The Development of a Novel Pharmaceutical Formulation of D-Tagatose for Spray-Drying

Heather R. Campbell, Fahd M. Alsharif, Patrick J. Marsac, Robert A. Lodder

Research output: Contribution to journalArticlepeer-review

5 Scopus citations

Abstract

Purpose: D-tagatose is an alternative sweetener with superior properties for reducing overall sugar absorption, which is especially important in the diabetic population. Large-scale production of D-tagatose remains costly, thereby limiting its commercialization. Introducing the unit operation of spray-drying may reduce some of these costs. However, D-tagatose is challenging to spray-dry due to its hydrophilic nature and low glass transition temperature (Tg). An appropriate spray-drying feed solution may offer an alternative approach if the material produced is glassy in nature, thus avoiding stickiness issues associated with Tgs less than the outlet temperature of the spray-dryer. Proof-of-concept formulations and processing conditions are presented in this study. Methods: D-tagatose was formulated with several excipients and screened for a sufficiently high Tg as characterized by differential scanning calorimetry (DSC). The spray-dry formulations were further characterized using attenuated total reflectance Fourier transform infrared spectrometry (ATR-FTIR), powder X-ray diffraction (PXRD), and scanning electron microscopy (SEM), and several viable options were identified. Results: D-tagatose formulated with HPMCAS and K90 both raised the Tg mix (Tgmix) to within the processing range of spray-drying. These formulations were found to be sufficiently soluble in acetone/water cosolvent systems allowing for the production of processable powder. Specifically, SEM results confirm that both D-tagatose-HPMCAS and D-tagatose-K90 formulations result in particle formation using a small-scale dryer. Large-scale spray-drying is expected to allow for a greater processing range in comparison to small scale, suggesting that this approach will help commercialization. ATR-FTIR and PXRD results suggested that spray-dried D-tagatose-K90 composites lacked crystallinity, unlike the D-tagatose-HPMCAS composites. Conclusions: The addition of functional excipients allowed D-tagatose composites to be harvested using a typical laboratory-scale spray-dryer equipped with a bi-fluid nozzle. D-tagatose-K90 lacks crystallinity, while crystallinity is present in D-tagatose-HPMCAS composites. Crystallinity may not be a critical factor (depending on the future application) given the high aqueous solubility and high loading of the sugar. Both composites retained a sweet taste, suggesting that this spray-drying method may be worth further development. Other polymers with high Tg may be feasible as composites as well—as long as the amorphous phase or the residual amorphous phase has a Tg greater than, or about equal to, the outlet temperature of the spray-dryer.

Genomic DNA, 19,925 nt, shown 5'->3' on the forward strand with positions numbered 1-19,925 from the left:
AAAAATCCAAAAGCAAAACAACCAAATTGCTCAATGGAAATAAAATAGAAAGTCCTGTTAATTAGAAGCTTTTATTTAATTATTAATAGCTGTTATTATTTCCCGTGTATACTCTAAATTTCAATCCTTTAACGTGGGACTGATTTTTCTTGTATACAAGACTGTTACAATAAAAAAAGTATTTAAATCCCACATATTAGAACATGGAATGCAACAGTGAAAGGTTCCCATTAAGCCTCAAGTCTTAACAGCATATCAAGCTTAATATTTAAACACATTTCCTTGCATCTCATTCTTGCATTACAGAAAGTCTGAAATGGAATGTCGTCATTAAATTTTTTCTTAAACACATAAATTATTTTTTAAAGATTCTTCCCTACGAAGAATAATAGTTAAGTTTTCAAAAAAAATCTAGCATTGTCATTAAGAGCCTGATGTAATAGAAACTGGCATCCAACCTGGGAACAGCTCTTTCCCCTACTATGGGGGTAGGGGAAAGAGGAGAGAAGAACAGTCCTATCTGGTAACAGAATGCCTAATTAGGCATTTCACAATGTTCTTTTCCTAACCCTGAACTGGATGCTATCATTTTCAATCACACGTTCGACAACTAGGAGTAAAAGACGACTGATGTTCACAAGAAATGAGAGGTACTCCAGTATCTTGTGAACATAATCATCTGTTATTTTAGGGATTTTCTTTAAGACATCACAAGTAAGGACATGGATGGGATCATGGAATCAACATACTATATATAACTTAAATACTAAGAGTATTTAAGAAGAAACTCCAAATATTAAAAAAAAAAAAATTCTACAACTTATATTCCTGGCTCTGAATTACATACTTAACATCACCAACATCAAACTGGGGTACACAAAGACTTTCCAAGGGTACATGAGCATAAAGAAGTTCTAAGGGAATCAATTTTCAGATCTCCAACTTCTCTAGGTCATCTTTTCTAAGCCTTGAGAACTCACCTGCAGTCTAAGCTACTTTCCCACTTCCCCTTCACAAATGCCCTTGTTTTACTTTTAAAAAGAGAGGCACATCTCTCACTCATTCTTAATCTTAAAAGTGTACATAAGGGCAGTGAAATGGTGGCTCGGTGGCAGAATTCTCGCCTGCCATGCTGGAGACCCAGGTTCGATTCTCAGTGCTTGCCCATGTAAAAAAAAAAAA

Original languageEnglish
Pages (from-to)194-206
Number of pages13
JournalJournal of Pharmaceutical Innovation
Volume17
Issue number1
DOIs
StatePublished - Mar 2022

Bibliographical note

Publisher Copyright:
© 2020, Springer Science+Business Media, LLC, part of Springer Nature.

Keywords

  • D-tagatose
  • D-tagatose manufacturing
  • Excipients
  • HPMCAS
  • PVPK90
  • Spray-drying
  • Sugar

ASJC Scopus subject areas

  • Pharmaceutical Science
  • Drug Discovery

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